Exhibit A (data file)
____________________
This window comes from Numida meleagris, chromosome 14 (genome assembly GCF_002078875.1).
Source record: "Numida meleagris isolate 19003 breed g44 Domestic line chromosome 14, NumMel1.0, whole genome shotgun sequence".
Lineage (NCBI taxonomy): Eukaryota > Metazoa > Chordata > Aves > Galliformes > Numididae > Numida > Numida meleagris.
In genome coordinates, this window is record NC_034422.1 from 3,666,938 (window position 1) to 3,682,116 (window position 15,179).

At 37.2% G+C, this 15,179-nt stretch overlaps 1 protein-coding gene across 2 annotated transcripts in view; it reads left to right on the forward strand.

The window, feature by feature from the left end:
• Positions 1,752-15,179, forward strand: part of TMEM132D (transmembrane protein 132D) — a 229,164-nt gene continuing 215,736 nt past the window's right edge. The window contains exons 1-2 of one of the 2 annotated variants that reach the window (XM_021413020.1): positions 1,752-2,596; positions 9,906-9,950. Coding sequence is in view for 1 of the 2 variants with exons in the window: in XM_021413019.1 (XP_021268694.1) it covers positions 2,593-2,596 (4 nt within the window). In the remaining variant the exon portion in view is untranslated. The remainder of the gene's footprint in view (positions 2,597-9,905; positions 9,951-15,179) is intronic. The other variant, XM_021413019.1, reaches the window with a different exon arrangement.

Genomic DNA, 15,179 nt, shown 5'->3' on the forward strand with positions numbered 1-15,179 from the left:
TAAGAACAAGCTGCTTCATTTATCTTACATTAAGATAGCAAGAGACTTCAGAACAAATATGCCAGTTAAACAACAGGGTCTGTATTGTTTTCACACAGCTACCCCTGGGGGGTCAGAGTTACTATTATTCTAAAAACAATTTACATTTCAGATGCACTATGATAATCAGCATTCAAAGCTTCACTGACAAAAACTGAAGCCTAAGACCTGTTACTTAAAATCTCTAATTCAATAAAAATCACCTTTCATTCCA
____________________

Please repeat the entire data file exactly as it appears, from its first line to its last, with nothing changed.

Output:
This window comes from Numida meleagris, chromosome 14 (genome assembly GCF_002078875.1).
Source record: "Numida meleagris isolate 19003 breed g44 Domestic line chromosome 14, NumMel1.0, whole genome shotgun sequence".
Lineage (NCBI taxonomy): Eukaryota > Metazoa > Chordata > Aves > Galliformes > Numididae > Numida > Numida meleagris.
In genome coordinates, this window is record NC_034422.1 from 3,666,938 (window position 1) to 3,682,116 (window position 15,179).

At 37.2% G+C, this 15,179-nt stretch overlaps 1 protein-coding gene across 2 annotated transcripts in view; it reads left to right on the forward strand.

The window, feature by feature from the left end:
• Positions 1,752-15,179, forward strand: part of TMEM132D (transmembrane protein 132D) — a 229,164-nt gene continuing 215,736 nt past the window's right edge. The window contains exons 1-2 of one of the 2 annotated variants that reach the window (XM_021413020.1): positions 1,752-2,596; positions 9,906-9,950. Coding sequence is in view for 1 of the 2 variants with exons in the window: in XM_021413019.1 (XP_021268694.1) it covers positions 2,593-2,596 (4 nt within the window). In the remaining variant the exon portion in view is untranslated. The remainder of the gene's footprint in view (positions 2,597-9,905; positions 9,951-15,179) is intronic. The other variant, XM_021413019.1, reaches the window with a different exon arrangement.

Genomic DNA, 15,179 nt, shown 5'->3' on the forward strand with positions numbered 1-15,179 from the left:
TAAGAACAAGCTGCTTCATTTATCTTACATTAAGATAGCAAGAGACTTCAGAACAAATATGCCAGTTAAACAACAGGGTCTGTATTGTTTTCACACAGCTACCCCTGGGGGGTCAGAGTTACTATTATTCTAAAAACAATTTACATTTCAGATGCACTATGATAATCAGCATTCAAAGCTTCACTGACAAAAACTGAAGCCTAAGACCTGTTACTTAAAATCTCTAATTCAATAAAAATCACCTTTCATTCCA